Just as Richard’s work has a physical sense to it, so do his figures. The blood-red skin tones of the warrior dominate the image in a way that demands your attention. Most knights in Magic: The Gathering are white, and their color palettes reflect harmonious blends with their surroundings as defenders of their chosen causes. This Askari, though, defies his environment, interrupts it violently, and breaks the space in an uncomfortable way. The flowing energetic background that is synonymous with Ferguson’s work from this era rams directly into the knight at a perpendicular angle. Even the fluid nature of the background becomes suddenly hard and even brittle as it attempts to deal with the howling warrior. He is heavy in a believable way that gives him a position of power over the other figures unfortunate enough to be caught in his path.

Detail: Lord of the Waves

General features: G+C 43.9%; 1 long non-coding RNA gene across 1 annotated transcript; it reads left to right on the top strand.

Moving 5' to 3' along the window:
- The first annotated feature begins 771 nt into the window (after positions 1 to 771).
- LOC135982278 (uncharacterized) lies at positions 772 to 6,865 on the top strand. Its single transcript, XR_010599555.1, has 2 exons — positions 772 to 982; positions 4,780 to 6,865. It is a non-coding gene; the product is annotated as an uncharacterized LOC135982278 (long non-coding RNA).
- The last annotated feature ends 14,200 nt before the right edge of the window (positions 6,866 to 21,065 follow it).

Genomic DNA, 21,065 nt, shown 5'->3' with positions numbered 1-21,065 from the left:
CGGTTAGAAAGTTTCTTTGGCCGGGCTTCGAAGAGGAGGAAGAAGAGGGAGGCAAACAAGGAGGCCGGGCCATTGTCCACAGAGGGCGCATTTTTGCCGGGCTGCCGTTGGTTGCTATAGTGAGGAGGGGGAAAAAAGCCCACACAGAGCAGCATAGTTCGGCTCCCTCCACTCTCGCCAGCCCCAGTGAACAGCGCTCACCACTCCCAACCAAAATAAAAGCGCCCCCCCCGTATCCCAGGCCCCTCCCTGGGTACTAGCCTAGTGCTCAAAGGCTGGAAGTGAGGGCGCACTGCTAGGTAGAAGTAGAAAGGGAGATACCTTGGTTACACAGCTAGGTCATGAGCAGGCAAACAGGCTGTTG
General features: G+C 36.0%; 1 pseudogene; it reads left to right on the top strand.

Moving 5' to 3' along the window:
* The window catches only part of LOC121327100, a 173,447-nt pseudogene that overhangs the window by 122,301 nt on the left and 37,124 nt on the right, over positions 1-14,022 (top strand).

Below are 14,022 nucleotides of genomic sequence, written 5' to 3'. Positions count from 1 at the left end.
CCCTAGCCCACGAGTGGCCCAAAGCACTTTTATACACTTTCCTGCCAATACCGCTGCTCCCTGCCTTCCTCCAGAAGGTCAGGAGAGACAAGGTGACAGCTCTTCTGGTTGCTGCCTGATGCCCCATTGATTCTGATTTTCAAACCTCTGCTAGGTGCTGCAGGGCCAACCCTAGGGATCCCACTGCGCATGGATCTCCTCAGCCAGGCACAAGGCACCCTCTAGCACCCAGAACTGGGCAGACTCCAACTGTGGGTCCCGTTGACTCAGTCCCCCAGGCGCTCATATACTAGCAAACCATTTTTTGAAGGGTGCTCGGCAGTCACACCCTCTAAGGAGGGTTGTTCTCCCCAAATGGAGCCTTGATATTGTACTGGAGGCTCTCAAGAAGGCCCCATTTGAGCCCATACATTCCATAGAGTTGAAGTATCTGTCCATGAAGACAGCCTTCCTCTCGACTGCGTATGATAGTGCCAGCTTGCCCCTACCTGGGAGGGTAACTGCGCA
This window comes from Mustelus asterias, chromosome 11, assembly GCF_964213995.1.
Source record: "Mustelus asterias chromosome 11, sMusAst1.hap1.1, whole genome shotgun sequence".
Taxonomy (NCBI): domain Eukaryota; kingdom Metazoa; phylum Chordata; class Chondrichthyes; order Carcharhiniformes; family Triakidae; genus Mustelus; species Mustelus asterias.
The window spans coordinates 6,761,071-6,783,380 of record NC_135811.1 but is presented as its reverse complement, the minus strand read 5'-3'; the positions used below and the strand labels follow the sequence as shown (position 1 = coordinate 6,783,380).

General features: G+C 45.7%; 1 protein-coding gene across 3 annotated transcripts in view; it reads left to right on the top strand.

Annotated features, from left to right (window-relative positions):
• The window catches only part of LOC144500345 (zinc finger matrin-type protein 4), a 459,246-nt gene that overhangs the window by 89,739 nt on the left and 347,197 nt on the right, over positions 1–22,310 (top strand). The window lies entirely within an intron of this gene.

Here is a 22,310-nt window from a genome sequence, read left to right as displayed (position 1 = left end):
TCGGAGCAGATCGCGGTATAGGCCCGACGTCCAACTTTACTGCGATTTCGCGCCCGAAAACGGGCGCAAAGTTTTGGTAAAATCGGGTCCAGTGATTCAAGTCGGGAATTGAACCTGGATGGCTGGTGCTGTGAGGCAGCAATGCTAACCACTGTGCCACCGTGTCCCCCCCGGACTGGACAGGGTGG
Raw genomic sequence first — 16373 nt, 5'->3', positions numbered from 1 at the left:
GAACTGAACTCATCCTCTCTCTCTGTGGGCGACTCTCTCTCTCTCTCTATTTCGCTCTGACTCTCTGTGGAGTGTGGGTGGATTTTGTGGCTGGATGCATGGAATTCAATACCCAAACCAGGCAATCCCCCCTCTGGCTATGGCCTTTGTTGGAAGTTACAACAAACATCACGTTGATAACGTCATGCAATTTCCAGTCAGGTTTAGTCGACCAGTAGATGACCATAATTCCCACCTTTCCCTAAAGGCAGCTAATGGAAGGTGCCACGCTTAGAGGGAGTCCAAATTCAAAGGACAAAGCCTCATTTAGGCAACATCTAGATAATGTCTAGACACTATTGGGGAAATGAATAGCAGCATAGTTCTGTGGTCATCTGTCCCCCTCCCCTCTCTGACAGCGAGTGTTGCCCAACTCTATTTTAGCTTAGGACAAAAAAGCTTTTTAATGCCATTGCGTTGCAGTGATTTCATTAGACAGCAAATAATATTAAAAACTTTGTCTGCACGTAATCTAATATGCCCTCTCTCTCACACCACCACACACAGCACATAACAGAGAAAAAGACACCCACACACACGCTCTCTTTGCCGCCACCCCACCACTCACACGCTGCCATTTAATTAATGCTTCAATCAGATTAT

We see this time and again as Richard continues to advance his art. Even in more recent pieces in which the color has become more subtle, more refined, there is a strong sense of texture and movement in every aspect of the piece. This is the kind of brushwork that dances along with the viewer’s eye. Every detail of the image—the shape of the armor embossing, the patterns on the cape, even the ridges of the bone staff—is filled with a textured physicality that makes it more real. Strangely, in moving away from the hyperrealism of modern commercial fantasy art, RKF’s work becomes more believable. It omits a lot of the details that confuse the eye, taking a healthy step back from the uncanny valley. He doesn’t spell out every last detail because he doesn’t have to. Instead, he concentrates on the visceral experience of the subject, letting the mind fill in the gaps and leaving the viewer with a more complete image.